Finland boasts an excellent regulatory and safety assessment system for plant operations and radioactive waste disposal alike.
How red tape hampers nuclear – and the climate
Even as several European countries are transitioning to low-carbon energy sources, they’re turning their backs on nuclear power – despite nuclear being widely seen by experts as a reliable form of low-carbon energy. The reasons for this aversion? Fears about costs and nuclear safety. The two are intricately linked, since the costs of new reactors and plants often balloon because of exacting safety regulations. While coherent and rigorous regulatory frameworks do need to be in place to ensure safety, overly particularized red tape is often hampering nuclear energy’s viability.
Globally, nuclear power has the safest track record of any power source; it’s also one of the most efficient. Yet this good performance history notwithstanding, “regulatory burdens on nuclear plants are making them expensive,” stresses the Institute for Energy Research (IER), a think tank that analyzes energy markets. This is particularly the case in the West. For example, “The American Action Forum (AAF) found the average nuclear plant bears an annual regulatory burden of around $60 million — $8.6 million in regulatory costs, $22 million in fees to the Nuclear Regulatory Commission (NRC), and $32.7 million for regulatory liabilities.”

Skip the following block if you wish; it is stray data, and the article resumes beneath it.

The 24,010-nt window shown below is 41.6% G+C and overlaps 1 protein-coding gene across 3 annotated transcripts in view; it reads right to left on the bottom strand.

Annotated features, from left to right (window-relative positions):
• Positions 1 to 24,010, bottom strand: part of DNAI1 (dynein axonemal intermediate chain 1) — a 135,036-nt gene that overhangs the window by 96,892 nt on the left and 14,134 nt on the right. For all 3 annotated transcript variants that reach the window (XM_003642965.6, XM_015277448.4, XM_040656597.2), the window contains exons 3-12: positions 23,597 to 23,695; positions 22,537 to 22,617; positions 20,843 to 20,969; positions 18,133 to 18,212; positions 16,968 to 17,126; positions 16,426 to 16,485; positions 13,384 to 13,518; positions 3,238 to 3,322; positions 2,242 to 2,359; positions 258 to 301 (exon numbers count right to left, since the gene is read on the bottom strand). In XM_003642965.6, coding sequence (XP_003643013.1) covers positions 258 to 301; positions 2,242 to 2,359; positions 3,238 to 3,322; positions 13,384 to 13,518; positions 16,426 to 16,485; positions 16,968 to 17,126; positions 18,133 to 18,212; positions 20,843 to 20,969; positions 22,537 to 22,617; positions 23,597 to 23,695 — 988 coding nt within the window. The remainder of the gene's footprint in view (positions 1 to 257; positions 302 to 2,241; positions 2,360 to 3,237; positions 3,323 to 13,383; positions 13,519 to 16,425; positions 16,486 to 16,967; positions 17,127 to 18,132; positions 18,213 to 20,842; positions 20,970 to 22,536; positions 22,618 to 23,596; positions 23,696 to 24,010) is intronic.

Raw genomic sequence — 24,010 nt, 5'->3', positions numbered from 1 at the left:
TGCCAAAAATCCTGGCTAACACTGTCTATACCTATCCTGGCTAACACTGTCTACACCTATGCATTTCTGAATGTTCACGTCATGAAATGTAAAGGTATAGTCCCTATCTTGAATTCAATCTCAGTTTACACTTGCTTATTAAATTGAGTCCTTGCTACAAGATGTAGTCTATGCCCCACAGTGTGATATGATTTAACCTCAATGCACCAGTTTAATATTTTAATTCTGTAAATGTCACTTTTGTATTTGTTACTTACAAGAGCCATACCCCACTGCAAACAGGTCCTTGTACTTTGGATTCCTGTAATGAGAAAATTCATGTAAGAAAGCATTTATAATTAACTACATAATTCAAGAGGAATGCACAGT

Such financial burdens mean that nuclear plants – in the US, Europe or elsewhere – are often unable to compete with other forms of energy, like coal, natural gas or heavily subsidized solar, despite inflicting far less harm on the environment. Consequently, the IER identifies regulatory costs as “clearly contributing to the premature retirement of nuclear plants” while discouraging new build.
These costs are symptomatic of uncertainty: for instance, when regulators introduce new requirements while a plant is already under construction, thereby shifting the regulatory goal posts and causing cost overruns. It is not surprising then that Western countries are slowly moving away from nuclear. Of 51 reactors currently under construction, only three are in Western and Central Europe (UK, France and Finland), seven are in Eastern Europe (Belarus, Slovakia and Russia) and two are in the US.